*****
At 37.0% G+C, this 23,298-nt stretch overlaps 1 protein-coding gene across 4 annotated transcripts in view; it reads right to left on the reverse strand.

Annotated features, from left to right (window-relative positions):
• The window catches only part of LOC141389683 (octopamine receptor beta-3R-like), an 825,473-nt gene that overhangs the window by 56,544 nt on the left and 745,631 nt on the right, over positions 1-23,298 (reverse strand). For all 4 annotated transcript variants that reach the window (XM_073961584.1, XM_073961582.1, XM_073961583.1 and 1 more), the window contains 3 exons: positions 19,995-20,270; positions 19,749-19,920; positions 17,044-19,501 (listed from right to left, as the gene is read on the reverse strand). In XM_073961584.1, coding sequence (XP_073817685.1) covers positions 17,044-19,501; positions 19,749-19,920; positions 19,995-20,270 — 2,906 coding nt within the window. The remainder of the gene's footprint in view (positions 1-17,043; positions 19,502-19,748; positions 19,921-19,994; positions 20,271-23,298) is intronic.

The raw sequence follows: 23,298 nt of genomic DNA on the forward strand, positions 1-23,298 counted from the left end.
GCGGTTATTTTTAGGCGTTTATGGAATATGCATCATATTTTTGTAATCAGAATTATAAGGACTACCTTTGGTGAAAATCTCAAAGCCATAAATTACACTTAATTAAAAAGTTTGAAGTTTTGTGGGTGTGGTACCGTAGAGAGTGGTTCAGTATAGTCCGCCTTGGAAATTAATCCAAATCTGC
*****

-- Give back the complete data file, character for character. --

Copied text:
At 37.0% G+C, this 23,298-nt stretch overlaps 1 protein-coding gene across 4 annotated transcripts in view; it reads right to left on the reverse strand.

Annotated features, from left to right (window-relative positions):
• The window catches only part of LOC141389683 (octopamine receptor beta-3R-like), an 825,473-nt gene that overhangs the window by 56,544 nt on the left and 745,631 nt on the right, over positions 1-23,298 (reverse strand). For all 4 annotated transcript variants that reach the window (XM_073961584.1, XM_073961582.1, XM_073961583.1 and 1 more), the window contains 3 exons: positions 19,995-20,270; positions 19,749-19,920; positions 17,044-19,501 (listed from right to left, as the gene is read on the reverse strand). In XM_073961584.1, coding sequence (XP_073817685.1) covers positions 17,044-19,501; positions 19,749-19,920; positions 19,995-20,270 — 2,906 coding nt within the window. The remainder of the gene's footprint in view (positions 1-17,043; positions 19,502-19,748; positions 19,921-19,994; positions 20,271-23,298) is intronic.

The raw sequence follows: 23,298 nt of genomic DNA on the forward strand, positions 1-23,298 counted from the left end.
GCGGTTATTTTTAGGCGTTTATGGAATATGCATCATATTTTTGTAATCAGAATTATAAGGACTACCTTTGGTGAAAATCTCAAAGCCATAAATTACACTTAATTAAAAAGTTTGAAGTTTTGTGGGTGTGGTACCGTAGAGAGTGGTTCAGTATAGTCCGCCTTGGAAATTAATCCAAATCTGC